I dunno if it’s because the missus is working from home, so I am easily distracted, or if it’s just the thought that things actually happened and information conveyed to the audience in this episode, but I took nearly no notes while watching it. The thought occurred several times, though… distracting me from the narrative, honestly… that the sum total of story in these previous six episodes would have been a tight two-parter in the days of Star Trek: The Next Generation. This decompressed storytelling/interminable Game of Thrones idiocy that CBSAA is in love with just creates a giant slog for the audience and figuratively bleeds eyeballs as folks sample it and split when nothing happens for minutes on end or what does happen is so obvious that it bores the cats still paying attention.
Just for example: what’s the doodad in the Romulan brother-and-sister’s ears? A sci-fi hearing aid, showcasing a genetic defect that only they share? A brain control implant? A Romulan iPhone? Whoa, what a bit of mystery played out over episodes…but it’s just a communicator; information dealt with almost as an aside.
Or how about another one? Commodore Oh, woman of mystery, obvious Romulan plant in Starfleet… revealed in dialogue seven episodes later to be an obvious Romulan plant. And, even then, she’s half-Vulcan, half-Romulan so the writer’s room can think they’re ahead of the audience even though they are clearly not.
And, speaking of: who is the audience that Chabon is writing for? It can’t be Star Trek fans, because long-time Trekkies are so far ahead of these guys if I were them I wouldn’t be able to sleep at night much less honestly cash my checks because this stuff is so padded out. Every bit of narrative is either not all the way thought-through, or a pastiche of a million, better entertainments and half-remembered references to old episodes that the writers haven’t fully processed. Last week, Picard learned a little something about what it means to have a family, despite having one in “The Inner Light,” and a proper, creepy Dickensian one in Generations. Everyone laughs at the ship markings on the “La Sirena” as being evocative of Eddie Van Halen’s guitar, but all I see when that ship does a fly-by is the popular brand of sardines in my local bodega. And that’s not even bringing up that the Federation is widely anti-synth, but even civilian ships are crewed out with Emergency hard-light Holograms? Did the writers not see Star Trek: Voyager? That entire show featured the evolution of an Emergency Medical Hologram’s evolution and growth from a subroutine medical adjunct to a might-as-well-be-real doctor. And Dr. Zimmerman’s masterpiece of programming is fine as long as he doesn’t have a corporeal body to speak of? And, if you do? Good morning, plastic people! Slavery’s OK as long as you were constructed and not born, we don’t care how sentient you are.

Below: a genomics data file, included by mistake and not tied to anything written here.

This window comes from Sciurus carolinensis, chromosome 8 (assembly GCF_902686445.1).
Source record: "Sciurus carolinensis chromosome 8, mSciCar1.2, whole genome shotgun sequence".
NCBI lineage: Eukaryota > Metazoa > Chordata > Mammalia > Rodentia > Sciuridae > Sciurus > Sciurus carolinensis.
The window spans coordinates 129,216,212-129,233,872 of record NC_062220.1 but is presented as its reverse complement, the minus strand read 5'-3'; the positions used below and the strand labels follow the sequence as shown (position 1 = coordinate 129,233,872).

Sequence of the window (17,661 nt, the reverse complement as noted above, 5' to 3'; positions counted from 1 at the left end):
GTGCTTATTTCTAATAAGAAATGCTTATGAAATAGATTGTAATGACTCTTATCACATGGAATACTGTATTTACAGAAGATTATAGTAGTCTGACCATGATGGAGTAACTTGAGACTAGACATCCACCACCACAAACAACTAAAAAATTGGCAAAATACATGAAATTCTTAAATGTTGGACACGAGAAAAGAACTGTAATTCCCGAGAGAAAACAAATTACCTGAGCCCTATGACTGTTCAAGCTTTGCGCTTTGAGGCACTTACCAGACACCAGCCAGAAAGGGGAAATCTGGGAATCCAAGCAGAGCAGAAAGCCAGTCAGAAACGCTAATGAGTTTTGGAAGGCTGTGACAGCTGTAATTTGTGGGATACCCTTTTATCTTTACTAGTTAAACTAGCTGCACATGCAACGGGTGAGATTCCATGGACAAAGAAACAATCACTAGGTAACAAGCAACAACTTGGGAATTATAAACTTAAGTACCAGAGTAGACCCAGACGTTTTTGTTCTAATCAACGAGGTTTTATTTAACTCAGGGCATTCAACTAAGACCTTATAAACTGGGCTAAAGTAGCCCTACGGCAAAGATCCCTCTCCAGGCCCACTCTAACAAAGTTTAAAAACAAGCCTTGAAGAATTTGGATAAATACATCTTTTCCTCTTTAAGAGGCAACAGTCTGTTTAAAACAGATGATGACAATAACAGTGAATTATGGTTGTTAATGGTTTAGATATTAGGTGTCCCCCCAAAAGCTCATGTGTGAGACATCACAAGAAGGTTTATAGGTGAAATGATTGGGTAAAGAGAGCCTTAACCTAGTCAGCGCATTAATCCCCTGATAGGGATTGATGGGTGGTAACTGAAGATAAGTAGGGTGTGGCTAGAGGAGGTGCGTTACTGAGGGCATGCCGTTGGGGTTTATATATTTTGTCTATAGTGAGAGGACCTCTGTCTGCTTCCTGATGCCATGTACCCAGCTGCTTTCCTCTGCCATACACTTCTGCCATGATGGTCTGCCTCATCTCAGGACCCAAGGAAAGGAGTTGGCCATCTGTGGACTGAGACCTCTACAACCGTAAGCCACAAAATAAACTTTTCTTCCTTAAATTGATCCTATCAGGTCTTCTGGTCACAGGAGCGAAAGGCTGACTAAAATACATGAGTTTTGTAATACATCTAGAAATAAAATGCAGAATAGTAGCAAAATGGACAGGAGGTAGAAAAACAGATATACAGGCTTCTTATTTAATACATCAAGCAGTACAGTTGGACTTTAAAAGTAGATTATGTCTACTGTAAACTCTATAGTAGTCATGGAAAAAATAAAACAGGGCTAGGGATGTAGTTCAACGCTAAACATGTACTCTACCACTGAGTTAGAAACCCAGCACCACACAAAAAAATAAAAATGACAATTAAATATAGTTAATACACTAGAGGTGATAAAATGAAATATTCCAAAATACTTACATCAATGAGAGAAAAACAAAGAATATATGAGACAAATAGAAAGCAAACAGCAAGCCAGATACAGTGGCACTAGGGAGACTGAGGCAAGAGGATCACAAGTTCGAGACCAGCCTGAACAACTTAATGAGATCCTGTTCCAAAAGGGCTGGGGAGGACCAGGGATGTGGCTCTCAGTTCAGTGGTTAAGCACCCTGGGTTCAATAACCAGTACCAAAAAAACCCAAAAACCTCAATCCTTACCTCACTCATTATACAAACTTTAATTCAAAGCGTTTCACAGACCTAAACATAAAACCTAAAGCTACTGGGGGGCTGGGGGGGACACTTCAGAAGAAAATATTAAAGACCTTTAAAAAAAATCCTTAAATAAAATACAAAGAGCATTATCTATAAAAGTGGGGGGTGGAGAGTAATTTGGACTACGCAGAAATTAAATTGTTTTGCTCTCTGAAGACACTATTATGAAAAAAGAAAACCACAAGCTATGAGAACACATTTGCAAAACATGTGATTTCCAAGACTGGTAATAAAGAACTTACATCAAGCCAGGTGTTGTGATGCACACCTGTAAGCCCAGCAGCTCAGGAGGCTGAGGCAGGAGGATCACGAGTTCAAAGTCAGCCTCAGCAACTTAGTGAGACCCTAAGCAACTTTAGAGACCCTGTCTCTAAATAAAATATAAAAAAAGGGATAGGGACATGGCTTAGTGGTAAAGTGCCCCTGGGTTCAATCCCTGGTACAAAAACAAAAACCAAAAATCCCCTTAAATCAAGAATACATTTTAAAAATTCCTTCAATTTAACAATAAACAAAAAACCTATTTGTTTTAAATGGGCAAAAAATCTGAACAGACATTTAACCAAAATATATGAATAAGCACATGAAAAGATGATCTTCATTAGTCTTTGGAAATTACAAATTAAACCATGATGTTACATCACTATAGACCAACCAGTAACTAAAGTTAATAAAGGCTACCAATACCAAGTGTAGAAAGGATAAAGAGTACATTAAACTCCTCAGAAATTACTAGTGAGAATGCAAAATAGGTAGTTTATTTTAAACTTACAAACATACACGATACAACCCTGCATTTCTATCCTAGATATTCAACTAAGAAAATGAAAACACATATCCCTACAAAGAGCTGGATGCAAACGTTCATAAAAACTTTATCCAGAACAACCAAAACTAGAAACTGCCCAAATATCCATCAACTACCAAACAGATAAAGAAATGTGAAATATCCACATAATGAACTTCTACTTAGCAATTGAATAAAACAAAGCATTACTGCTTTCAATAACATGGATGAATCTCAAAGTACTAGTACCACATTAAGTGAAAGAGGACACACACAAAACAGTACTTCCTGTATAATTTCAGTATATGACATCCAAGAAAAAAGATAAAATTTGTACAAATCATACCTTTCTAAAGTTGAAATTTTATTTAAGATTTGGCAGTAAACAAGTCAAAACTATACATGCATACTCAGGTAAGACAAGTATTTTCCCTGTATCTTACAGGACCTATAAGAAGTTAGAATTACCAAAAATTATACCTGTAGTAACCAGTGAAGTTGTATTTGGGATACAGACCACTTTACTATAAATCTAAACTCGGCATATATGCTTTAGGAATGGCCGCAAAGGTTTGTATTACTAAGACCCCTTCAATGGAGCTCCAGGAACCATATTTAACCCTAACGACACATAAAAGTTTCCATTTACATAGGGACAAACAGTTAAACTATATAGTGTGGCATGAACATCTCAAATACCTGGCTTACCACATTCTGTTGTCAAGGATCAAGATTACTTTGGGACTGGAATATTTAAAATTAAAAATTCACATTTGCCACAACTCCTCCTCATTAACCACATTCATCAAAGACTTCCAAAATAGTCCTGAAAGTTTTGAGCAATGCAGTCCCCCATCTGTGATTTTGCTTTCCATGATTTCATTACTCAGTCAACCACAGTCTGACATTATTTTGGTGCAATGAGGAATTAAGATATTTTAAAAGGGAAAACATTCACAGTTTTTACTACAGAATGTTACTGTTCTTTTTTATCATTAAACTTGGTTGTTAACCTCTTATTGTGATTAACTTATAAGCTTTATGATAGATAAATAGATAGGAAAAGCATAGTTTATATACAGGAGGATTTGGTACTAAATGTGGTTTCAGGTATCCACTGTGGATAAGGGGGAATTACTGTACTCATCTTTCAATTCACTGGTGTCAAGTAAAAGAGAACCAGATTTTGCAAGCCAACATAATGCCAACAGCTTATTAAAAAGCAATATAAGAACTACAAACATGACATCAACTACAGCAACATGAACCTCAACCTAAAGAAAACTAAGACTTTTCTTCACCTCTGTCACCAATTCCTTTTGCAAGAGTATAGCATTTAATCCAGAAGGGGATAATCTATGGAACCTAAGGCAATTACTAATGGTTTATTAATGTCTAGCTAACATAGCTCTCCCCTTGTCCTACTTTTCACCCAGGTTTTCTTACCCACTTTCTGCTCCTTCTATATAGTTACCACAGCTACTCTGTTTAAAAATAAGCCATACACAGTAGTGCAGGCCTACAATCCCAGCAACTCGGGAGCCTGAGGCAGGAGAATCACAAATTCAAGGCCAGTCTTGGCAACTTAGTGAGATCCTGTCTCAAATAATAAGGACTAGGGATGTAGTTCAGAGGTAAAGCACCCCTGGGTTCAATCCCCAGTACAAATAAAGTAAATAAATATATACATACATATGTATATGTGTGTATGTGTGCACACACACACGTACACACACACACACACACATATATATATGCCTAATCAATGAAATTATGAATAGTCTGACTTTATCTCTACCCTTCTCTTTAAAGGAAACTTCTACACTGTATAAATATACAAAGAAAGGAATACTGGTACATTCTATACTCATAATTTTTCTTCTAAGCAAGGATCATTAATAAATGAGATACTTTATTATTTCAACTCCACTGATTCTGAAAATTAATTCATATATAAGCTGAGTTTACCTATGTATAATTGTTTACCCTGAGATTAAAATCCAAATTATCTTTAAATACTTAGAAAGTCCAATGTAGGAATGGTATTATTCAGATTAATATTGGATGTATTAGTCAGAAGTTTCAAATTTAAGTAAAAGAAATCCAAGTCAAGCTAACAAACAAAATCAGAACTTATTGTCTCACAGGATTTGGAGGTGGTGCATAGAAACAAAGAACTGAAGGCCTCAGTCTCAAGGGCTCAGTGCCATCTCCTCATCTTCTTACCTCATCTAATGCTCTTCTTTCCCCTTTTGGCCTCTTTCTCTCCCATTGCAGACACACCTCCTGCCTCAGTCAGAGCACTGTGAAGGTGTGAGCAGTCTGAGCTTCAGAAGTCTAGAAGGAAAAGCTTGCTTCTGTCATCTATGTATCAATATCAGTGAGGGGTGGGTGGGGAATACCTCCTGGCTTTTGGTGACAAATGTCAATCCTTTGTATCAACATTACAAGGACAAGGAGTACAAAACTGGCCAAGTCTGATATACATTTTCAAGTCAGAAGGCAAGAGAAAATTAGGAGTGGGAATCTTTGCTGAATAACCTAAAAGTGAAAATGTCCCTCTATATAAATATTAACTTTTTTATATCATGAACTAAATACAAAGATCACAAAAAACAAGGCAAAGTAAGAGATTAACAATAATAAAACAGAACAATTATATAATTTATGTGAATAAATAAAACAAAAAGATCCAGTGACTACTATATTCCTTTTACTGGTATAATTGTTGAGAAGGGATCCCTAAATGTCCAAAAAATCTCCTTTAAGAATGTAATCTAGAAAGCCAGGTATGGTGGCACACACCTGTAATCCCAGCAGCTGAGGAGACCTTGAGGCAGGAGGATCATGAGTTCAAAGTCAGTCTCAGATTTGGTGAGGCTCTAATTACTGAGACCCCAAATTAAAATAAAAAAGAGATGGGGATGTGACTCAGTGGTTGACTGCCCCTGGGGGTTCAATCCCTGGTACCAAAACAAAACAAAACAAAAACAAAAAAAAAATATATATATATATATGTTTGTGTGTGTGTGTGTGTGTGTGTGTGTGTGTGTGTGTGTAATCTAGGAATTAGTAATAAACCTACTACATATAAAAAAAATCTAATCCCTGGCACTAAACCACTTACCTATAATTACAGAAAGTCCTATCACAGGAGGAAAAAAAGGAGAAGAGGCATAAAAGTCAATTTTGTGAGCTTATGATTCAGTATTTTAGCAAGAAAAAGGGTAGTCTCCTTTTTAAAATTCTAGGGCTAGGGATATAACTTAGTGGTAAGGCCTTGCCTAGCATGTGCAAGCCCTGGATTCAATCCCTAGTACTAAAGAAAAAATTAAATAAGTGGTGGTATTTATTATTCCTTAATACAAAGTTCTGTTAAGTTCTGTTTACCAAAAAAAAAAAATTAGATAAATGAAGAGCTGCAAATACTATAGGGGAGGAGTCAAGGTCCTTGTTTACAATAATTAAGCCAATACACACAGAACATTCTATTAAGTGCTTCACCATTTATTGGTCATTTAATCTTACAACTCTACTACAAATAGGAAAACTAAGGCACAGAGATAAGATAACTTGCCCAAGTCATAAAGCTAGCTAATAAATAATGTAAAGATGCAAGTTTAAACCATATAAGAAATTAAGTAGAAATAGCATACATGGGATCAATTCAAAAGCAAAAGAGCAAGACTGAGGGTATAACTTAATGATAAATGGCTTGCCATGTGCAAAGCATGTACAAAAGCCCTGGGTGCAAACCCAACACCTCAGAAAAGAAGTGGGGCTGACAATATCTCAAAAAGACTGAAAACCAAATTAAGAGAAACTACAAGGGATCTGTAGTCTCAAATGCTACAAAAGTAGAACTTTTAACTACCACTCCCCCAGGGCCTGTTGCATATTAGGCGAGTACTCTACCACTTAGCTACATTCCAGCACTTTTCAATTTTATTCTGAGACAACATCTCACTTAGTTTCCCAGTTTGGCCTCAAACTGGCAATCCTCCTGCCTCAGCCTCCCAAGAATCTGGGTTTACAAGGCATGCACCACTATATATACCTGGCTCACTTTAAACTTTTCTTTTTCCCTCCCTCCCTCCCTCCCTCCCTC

Except of course, the Federation does care. There was an episode about it, and everything. “Want me to rule summarily? Fine; Data’s a toaster.” Not only is that line crushing it, as it reveals all the emotion and hand-wringing and possibility in three words, but Ron Moore lifted it wholesale for Battlestar: Galactica. And you can’t tell me the writers didn’t see that one, because they killed Bruce Maddox last week. Somebody in the writer’s room has had to have seen it.
But what is the nature of humanity? Just in case you didn’t get the theme of this Star Trek: Blade Runner show, drunken Rios pulls out his cigar box full of Leon’s family photos.
I dunno. Rios is a great character, even though the engineering hologram has a Scottish accent. You can almost hear Chabon telling the room “Wouldn’t that be a great reference for the Trekkies? A Scottish engineer? You know; like Scotty. The kids will love that.” I dig Space Legolas and Seven of Borg Queen Nine because at least you see the inner turmoil of these two. You want to do a more-human-than-human show, let the audience in on the struggle for identity, within and without. Give me that show.
And this is me really being entertained by this episode. But, dang, did it take a long time to get there.